HR & Management
Here are the eight pieces of jargon business leaders want to see killed off
2 min read
06 January 2016
Whether it is two words jammed together or just those that make very little sense, the SME community has let it be known what jargon has no right to exist.
They are often used in presentations, when trying to patronise junior staff or as a way of covering up for the fact that you know very little. Buzzwords and jargon have become part and parcel of the business world, but which ones are loathed most?
Research compiled by Brand Learning has shed light on which examples business leaders believe are most overused in management. Here they are:
(1) Transformation (24 per cent)
(2) Millennials (16 per cent)
(3) Disruption (11 per cent)
(4) Agility (nine per cent)
(5) Human Capital (eight per cent)
(6) Purpose (six per cent)
(7) Responsiveness (six per cent)
(8) Holacracy (one per cent)
Read more on the subject:
- Why do cloud companies have to use so much jargon?
- 50 office jargon phrases we hate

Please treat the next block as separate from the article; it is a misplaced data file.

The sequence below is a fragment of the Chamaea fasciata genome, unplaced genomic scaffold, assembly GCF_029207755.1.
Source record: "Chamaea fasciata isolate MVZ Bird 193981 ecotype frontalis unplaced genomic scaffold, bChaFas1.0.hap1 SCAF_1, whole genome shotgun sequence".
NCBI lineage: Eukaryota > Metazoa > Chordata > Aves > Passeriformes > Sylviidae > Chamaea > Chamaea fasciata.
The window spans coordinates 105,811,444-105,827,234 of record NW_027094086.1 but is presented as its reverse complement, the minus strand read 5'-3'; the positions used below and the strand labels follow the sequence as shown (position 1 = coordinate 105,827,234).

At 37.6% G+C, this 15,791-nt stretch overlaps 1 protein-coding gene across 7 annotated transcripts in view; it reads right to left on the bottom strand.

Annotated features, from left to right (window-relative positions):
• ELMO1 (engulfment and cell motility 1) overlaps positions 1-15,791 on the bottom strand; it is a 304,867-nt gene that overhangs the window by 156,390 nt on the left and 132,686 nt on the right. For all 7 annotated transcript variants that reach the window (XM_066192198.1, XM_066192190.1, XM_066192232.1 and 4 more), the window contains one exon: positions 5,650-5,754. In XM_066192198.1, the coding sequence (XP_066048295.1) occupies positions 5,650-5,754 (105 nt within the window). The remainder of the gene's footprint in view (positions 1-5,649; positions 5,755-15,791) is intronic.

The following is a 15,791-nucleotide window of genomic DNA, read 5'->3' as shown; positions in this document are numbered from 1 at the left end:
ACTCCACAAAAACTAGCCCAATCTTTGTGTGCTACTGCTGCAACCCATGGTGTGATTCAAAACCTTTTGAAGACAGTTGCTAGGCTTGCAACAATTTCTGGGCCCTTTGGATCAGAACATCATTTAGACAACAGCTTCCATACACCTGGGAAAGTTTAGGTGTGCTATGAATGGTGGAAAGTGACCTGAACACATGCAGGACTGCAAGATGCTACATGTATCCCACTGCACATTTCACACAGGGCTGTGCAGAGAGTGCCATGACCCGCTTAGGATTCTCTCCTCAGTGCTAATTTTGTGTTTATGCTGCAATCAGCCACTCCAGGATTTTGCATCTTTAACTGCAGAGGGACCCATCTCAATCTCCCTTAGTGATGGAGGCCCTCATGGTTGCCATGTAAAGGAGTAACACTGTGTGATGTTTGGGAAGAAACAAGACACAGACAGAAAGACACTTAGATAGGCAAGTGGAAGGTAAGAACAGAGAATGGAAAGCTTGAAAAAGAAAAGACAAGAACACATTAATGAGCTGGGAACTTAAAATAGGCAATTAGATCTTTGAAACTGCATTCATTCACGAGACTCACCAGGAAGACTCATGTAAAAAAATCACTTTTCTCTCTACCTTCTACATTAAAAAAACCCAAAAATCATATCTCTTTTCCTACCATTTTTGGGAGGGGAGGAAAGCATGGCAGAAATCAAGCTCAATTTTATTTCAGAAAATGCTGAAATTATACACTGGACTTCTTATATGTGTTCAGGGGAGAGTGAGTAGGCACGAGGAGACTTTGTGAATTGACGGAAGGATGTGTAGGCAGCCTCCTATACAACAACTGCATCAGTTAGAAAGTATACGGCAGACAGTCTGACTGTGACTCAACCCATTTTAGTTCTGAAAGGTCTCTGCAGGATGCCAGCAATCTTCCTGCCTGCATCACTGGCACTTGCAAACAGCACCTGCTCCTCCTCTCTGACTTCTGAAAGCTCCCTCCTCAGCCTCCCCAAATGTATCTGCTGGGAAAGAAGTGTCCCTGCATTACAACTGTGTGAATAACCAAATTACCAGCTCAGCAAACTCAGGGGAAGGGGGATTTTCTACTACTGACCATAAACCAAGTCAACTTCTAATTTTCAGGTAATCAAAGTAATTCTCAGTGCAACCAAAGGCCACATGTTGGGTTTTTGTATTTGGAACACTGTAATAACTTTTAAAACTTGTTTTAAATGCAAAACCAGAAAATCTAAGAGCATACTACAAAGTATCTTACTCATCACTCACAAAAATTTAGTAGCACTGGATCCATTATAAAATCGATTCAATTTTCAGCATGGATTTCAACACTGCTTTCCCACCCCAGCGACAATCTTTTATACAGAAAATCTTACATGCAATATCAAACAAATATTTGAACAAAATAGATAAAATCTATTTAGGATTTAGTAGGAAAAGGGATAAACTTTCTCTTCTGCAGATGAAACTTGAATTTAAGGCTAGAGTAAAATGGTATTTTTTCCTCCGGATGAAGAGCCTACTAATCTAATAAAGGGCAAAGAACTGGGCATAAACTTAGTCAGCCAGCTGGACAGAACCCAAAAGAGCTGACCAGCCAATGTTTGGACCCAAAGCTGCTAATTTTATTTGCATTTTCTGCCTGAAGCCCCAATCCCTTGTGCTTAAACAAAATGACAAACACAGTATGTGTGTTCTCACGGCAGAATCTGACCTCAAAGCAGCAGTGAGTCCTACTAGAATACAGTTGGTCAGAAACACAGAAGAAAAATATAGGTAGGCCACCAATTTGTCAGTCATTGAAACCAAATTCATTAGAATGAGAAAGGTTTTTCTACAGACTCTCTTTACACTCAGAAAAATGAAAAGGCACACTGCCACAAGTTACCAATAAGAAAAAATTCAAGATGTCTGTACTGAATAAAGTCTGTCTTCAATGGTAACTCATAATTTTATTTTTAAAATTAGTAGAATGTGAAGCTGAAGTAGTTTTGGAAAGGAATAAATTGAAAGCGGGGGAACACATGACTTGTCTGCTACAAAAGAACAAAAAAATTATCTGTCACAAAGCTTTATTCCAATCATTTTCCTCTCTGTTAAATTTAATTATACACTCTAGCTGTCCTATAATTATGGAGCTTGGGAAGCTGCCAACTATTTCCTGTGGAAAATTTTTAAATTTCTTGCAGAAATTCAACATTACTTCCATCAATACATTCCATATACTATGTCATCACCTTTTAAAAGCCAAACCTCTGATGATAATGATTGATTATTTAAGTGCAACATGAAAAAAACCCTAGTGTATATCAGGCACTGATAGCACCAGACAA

- Five corporate buzzwords that are killing productivity
The findings were determined by quizzing 900 business leaders in 42 countries, accompanied by 70 interviews with CEOs and senior executives from the likes of Diageo, Microsoft and Dyson.
Mhairi McEwan, group CEO and co-founder of Brand Learning, said: “Businesses need to stop talking about human capital and start to involve their employees, and their suppliers for that matter as ‘humans’ – people with spirit; with intellectual, physical and emotional needs. It is time for leaders to move beyond pure financial control to embrace a more purposeful, value driven concept of growth.”
When asked what was most important in the pursuit of growth, the three most popular answers were the happiness of the customer (69 per cent), the talent and effectiveness of our people (64 per cent) and profit (53 per cent). Next in order of popularity were: revenue, shareholder value, the happiness of our people, positive social impact and positive environmental impact.
If you have a piece of jargon you think should be binned, but hasn’t been included, then get in touch via email@example.com.